Let’s Talk about Oreos

I have strangers in my kitchen this morning.

  • One aluminum tray with a plastic lid (the disposable kind)

And inside are these things:

  • Toll House Chocolate Chip Cookie Bar Mix
  • A jar of Hershey’s Hot Fudge
  • A package of Oreo Cookies

So, I don’t eat this stuff, and I don’t keep this stuff in my house, either. Sometimes, when I tell people things like that – when I say “no thank you” to cookies or whatever – I feel guilty. I feel as though this may come across as judgmental, or that somehow I’m implying that I’m “too good” for it or that I think I’m better than others because of what I eat (or don’t).

It’s not true. I’m sure I’ve talked about this before. What is true is that – FOR ME – one of the ways I’ve been able to maintain my health (and also a normal, healthy weight) is by just cutting these foods out of my diet. I don’t think they’re bad, or evil, and I don’t think that I somehow become a better person because I avoid them.

What they ARE, though – or at least what they have been in my life – is bad FOR ME. The issue is with me, not with the food. Because another truth about me is that I absolutely adore everything in the world that tastes good to me (regardless of whether it’s “good” for me or not), and I love eating. I LOVE eating. I can’t even put enough emphasis on that word – there isn’t a font bold enough. And in a broader sense, I’m just a total hedonist in general. I want ALL the pleasure. I want EVERYTHING that feels good to me. I want it ALL the time.

And … sorry, not sorry. Weirdly, I don’t feel guilty about that. Maybe I use up all my guilt on other things? But I don’t think there’s anything wrong with wanting pleasure. I think it’s a pretty solid life strategy, actually.

But my issues with food and weight didn’t come about simply because I love to eat. It’s not just because I really love cookies. Sure, that was part of it. But the issues began when I started to use food as an escape – as a way to avoid dealing with lots of other things in my life. I started this young. Like, six-years-old young. I remember hoarding and hiding food, and I remember eating things I didn’t even like just because they were there.

And I remember having all of this STUFF inside that I didn’t know what to do with. I didn’t know why I felt so different from everyone else, and like I could never fit in. I didn’t know why I felt like there was something really wrong with me inside – that I was broken in some weird way. I didn’t know why I felt nervous all of the time, and why I’d be sick to my stomach every day before school. I didn’t know why I needed to get perfect grades and to do everything perfectly and why any mistake surely meant that I was a failure as a person. No one ever told me that. My parents put literally zero amount of pressure on me. It was all coming from me.

Sadness. Abuse. Loneliness. What on Earth do you do with all of that?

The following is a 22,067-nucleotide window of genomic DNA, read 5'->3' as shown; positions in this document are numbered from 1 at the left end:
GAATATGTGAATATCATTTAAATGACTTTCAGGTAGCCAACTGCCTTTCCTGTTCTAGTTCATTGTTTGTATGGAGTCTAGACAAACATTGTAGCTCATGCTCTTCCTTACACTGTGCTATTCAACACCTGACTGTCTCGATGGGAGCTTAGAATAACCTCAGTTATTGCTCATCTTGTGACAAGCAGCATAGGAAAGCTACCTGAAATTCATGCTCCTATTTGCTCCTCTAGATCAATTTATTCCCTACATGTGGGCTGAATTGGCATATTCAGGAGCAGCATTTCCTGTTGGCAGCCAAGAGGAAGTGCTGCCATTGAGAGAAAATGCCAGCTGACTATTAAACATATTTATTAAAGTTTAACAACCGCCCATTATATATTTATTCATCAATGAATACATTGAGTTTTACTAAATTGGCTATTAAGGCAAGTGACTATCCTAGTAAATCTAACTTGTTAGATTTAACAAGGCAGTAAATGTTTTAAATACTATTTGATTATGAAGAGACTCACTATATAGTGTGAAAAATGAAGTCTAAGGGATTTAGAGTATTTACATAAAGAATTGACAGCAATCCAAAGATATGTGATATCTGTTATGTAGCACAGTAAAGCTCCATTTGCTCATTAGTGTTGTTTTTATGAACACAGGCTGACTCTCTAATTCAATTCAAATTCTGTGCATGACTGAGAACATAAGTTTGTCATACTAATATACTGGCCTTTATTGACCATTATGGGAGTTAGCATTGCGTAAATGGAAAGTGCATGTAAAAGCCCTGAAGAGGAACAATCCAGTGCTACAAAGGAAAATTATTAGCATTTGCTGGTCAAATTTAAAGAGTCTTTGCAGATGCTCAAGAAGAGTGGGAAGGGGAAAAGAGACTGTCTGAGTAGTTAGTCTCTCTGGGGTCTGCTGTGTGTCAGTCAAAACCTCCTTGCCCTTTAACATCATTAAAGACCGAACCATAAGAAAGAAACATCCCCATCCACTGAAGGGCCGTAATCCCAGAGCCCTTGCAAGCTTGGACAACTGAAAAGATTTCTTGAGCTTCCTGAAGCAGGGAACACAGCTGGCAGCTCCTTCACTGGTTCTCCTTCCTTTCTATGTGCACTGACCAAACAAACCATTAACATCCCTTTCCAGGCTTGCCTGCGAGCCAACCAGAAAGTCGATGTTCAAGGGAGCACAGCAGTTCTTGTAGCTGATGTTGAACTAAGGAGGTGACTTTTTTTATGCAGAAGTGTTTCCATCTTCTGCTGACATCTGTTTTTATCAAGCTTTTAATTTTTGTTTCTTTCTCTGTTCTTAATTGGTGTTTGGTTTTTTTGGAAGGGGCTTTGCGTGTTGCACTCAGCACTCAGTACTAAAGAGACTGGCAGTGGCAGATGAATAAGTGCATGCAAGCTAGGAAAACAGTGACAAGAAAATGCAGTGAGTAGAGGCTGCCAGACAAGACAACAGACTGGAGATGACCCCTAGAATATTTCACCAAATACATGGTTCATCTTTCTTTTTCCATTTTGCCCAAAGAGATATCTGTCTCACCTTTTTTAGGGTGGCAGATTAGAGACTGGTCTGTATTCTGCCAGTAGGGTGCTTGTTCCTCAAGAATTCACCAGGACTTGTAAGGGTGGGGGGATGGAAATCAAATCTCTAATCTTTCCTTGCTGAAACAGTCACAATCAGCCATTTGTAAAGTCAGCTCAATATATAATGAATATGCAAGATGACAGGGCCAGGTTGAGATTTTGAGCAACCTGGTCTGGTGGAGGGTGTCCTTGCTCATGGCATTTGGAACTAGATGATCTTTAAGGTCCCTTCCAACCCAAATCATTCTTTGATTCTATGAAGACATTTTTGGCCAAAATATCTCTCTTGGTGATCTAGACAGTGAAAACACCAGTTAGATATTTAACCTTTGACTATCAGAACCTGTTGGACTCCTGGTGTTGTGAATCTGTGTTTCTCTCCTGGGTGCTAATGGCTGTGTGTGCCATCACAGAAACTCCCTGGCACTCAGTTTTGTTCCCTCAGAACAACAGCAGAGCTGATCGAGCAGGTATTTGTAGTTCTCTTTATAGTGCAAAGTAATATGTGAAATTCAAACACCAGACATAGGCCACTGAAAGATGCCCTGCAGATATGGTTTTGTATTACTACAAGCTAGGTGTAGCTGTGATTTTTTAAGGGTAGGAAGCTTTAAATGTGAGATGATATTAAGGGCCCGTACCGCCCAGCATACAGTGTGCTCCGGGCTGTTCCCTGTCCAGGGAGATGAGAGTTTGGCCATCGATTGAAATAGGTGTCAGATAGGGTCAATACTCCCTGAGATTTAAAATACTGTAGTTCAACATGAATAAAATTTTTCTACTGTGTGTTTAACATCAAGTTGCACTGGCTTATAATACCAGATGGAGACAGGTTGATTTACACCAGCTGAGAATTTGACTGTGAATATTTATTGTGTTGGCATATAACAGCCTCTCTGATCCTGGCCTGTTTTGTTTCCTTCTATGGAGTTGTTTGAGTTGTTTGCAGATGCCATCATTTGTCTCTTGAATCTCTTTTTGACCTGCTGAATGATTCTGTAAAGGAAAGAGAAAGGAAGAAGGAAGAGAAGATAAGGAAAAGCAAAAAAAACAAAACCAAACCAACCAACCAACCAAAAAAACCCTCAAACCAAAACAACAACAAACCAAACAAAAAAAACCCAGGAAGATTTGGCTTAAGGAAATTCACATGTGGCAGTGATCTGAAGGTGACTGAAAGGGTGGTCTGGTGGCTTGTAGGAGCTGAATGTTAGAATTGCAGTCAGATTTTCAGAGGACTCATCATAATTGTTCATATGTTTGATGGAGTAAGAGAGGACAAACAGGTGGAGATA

I ate it.

And so, when you fast-forward to the point when I was able to start turning things around, part of the solution for me was to just avoid the “binge foods” – the stuff that tasted the best to me because it was full of sugar and fat. Again, there was (and is) nothing wrong with those food items! What was wrong was how I used them as both a shield against the rest of the world and as a weapon against myself, at the same time. It’s funny how that works, right? Both the attack and the defense.

And a bunch of time has passed and I got help and therapy and I’ve learned a whole lot about how I need to take care of myself – on the outside and on the inside. I’m kinder to myself now, and I don’t use food or weight to isolate myself or to avoid dealing with the shittier parts of life or having to feel things. Today, I feel ALL THE FEELS. And I choose to eat differently because I care about feeling good. And there are so many things I want to do in this lifetime that I need to live to be really, really old … so I need to preserve this meat suit as best as I can!

Anyway. Here’s where I’m going with all of these random thoughts and dusty memories on this early Sunday morning. Later today, I’m going to make this EPIC dessert for a coworker who has been going through a tough time. I went online and literally searched for the most decadent and amazing thing I could find (that was also pretty simple to make, because, hi, it’s me) because that’s what he wanted. I found a recipe for Oreo-stuffed, hot-fudge-covered chocolate chip cookie bars.


The cool part for me is that I can do this now. That I can go out and buy these things and bake something for another person. That I don’t feel the need to be as rigid as I used to be, and that I can invite these strangers into my house again with very little fear. That I have the opportunity to show myself that I’m NOT ACTUALLY A MONSTER around food. And most importantly, that I have these opportunities to decide whether I’m worth making the best choices for myself … whether it’s as complicated as choosing the right relationships or as simple as NOT bingeing on Oreos. That – most days – I’m saying yes.


2 thoughts on “Let’s Talk about Oreos

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